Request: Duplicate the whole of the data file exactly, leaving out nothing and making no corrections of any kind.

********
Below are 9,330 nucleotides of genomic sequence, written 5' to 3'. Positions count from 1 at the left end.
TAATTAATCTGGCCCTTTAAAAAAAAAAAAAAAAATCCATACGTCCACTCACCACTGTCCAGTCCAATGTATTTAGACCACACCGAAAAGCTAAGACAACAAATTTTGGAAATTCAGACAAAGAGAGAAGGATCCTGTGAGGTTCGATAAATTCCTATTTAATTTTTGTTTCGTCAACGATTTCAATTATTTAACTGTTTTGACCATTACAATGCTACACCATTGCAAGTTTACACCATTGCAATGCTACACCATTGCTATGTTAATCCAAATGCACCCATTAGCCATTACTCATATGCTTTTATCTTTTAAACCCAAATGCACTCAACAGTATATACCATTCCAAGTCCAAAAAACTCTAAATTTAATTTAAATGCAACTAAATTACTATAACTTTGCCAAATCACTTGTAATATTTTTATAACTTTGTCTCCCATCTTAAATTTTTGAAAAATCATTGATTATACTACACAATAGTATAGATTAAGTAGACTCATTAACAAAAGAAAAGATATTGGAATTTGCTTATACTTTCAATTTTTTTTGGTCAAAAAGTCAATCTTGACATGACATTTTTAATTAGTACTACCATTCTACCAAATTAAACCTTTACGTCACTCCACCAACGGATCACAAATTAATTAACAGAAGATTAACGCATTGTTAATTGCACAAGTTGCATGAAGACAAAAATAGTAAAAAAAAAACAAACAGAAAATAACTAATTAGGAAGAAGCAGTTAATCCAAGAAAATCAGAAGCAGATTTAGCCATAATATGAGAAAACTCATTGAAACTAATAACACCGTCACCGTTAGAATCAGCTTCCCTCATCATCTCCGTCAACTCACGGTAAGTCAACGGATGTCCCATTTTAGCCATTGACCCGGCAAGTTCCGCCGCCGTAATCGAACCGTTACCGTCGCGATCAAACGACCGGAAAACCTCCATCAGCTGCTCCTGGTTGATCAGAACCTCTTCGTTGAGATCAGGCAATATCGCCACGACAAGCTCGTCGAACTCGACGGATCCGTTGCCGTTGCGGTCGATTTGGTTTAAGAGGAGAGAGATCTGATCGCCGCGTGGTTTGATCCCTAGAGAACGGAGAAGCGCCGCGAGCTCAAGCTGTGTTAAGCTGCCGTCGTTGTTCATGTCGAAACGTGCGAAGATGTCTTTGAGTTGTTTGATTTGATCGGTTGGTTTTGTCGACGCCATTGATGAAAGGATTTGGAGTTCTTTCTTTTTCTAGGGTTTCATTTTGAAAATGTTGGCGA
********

Below are 9,330 nucleotides of genomic sequence, written 5' to 3'. Positions count from 1 at the left end.
TAATTAATCTGGCCCTTTAAAAAAAAAAAAAAAAATCCATACGTCCACTCACCACTGTCCAGTCCAATGTATTTAGACCACACCGAAAAGCTAAGACAACAAATTTTGGAAATTCAGACAAAGAGAGAAGGATCCTGTGAGGTTCGATAAATTCCTATTTAATTTTTGTTTCGTCAACGATTTCAATTATTTAACTGTTTTGACCATTACAATGCTACACCATTGCAAGTTTACACCATTGCAATGCTACACCATTGCTATGTTAATCCAAATGCACCCATTAGCCATTACTCATATGCTTTTATCTTTTAAACCCAAATGCACTCAACAGTATATACCATTCCAAGTCCAAAAAACTCTAAATTTAATTTAAATGCAACTAAATTACTATAACTTTGCCAAATCACTTGTAATATTTTTATAACTTTGTCTCCCATCTTAAATTTTTGAAAAATCATTGATTATACTACACAATAGTATAGATTAAGTAGACTCATTAACAAAAGAAAAGATATTGGAATTTGCTTATACTTTCAATTTTTTTTGGTCAAAAAGTCAATCTTGACATGACATTTTTAATTAGTACTACCATTCTACCAAATTAAACCTTTACGTCACTCCACCAACGGATCACAAATTAATTAACAGAAGATTAACGCATTGTTAATTGCACAAGTTGCATGAAGACAAAAATAGTAAAAAAAAAACAAACAGAAAATAACTAATTAGGAAGAAGCAGTTAATCCAAGAAAATCAGAAGCAGATTTAGCCATAATATGAGAAAACTCATTGAAACTAATAACACCGTCACCGTTAGAATCAGCTTCCCTCATCATCTCCGTCAACTCACGGTAAGTCAACGGATGTCCCATTTTAGCCATTGACCCGGCAAGTTCCGCCGCCGTAATCGAACCGTTACCGTCGCGATCAAACGACCGGAAAACCTCCATCAGCTGCTCCTGGTTGATCAGAACCTCTTCGTTGAGATCAGGCAATATCGCCACGACAAGCTCGTCGAACTCGACGGATCCGTTGCCGTTGCGGTCGATTTGGTTTAAGAGGAGAGAGATCTGATCGCCGCGTGGTTTGATCCCTAGAGAACGGAGAAGCGCCGCGAGCTCAAGCTGTGTTAAGCTGCCGTCGTTGTTCATGTCGAAACGTGCGAAGATGTCTTTGAGTTGTTTGATTTGATCGGTTGGTTTTGTCGACGCCATTGATGAAAGGATTTGGAGTTCTTTCTTTTTCTAGGGTTTCATTTTGAAAATGTTGGCGA